A few weeks ago, there was a season favorite event for all people living in Japan: O-Hanami. It consists of going to a park sit under the cherry blossoms, eat and drink with friends and acquaintances.
The main event I took part in this year was with a total of 60 to 70 people. We enjoyed our time and drank quite a bit.
When leaving, under the influence of alcohol, I ended up starting a deep conversation with one of my friends. He started sharing a very personal worry he has and how he was trying to overcome it.
We had to cut it short all of a sudden due to the rain starting to be heavy but, as soon as we parted ways, I wrote down an idea that arose from the conversation for an article. I just wrote a few words thinking they’d be enough to bring me back in the mindset of said conversation.
Unfortunately, the next day, when I sat down planning on writing about said topic, I couldn’t remember what I wanted to put forward in my article.
All I could remember was the feeling of being inspired and honored to have been told his worries.
I tried to push my memory, reorganizing the afternoon in my head, but it was to no point. It simply could not come back to me.
It got me frustrated.
How could I not remember something that clearly got me inspired and motivated? How could I forget so quickly something so important to him?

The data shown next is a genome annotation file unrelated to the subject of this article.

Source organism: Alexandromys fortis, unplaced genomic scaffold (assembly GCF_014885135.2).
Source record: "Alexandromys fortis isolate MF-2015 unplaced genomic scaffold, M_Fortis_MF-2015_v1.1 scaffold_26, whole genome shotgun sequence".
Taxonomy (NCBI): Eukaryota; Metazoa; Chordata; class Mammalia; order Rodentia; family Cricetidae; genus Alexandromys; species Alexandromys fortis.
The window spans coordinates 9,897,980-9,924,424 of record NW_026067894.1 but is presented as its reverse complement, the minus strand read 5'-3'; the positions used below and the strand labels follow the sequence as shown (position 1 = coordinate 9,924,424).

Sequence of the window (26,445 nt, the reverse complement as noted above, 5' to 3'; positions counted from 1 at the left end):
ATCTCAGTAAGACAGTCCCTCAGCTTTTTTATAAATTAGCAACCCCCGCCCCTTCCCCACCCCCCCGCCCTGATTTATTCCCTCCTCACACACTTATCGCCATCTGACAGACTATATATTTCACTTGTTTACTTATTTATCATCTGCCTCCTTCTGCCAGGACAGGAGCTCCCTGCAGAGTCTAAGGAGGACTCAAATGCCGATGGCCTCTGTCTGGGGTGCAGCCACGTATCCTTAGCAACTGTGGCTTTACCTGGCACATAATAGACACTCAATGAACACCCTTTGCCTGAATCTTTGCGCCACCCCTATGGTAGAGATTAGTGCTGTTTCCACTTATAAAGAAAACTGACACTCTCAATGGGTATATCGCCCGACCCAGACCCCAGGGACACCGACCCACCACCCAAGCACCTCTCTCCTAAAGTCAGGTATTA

This frustration got me stuck for a long time as I couldn’t get my head around this. I couldn’t find any idea to write about due to having such a strong will to write about the past day’s experience.
I took me hours but I finally got over it and wrote another article.
Losing such a good idea had got me disappointed in myself. But then I remembered I have had many days in the past for which I had planned an article and ended up changing it and being extremely satisfied with the “back-up” one.
It doesn’t matter how awful it can be, it won’t stay forever.
It seems experts say we have between 60,000 and 80,000 thoughts per day. That’s a total of almost 22 million per year!
Losing an idea is basically like losing one of those. Thankfully, the sheer amount of thoughts is our safety net.
There are still between 59,999 and 79,999 other thoughts in which we can dig.
So, for anybody who feels frustrated because you forgot something that felt important, remember it won’t be the last time but that life has so many other things to offer. You will soon move on from it and continue your journey on the path you want.
As for me, I may have forgotten that idea in itself but, as life would have it, it evolved into this article!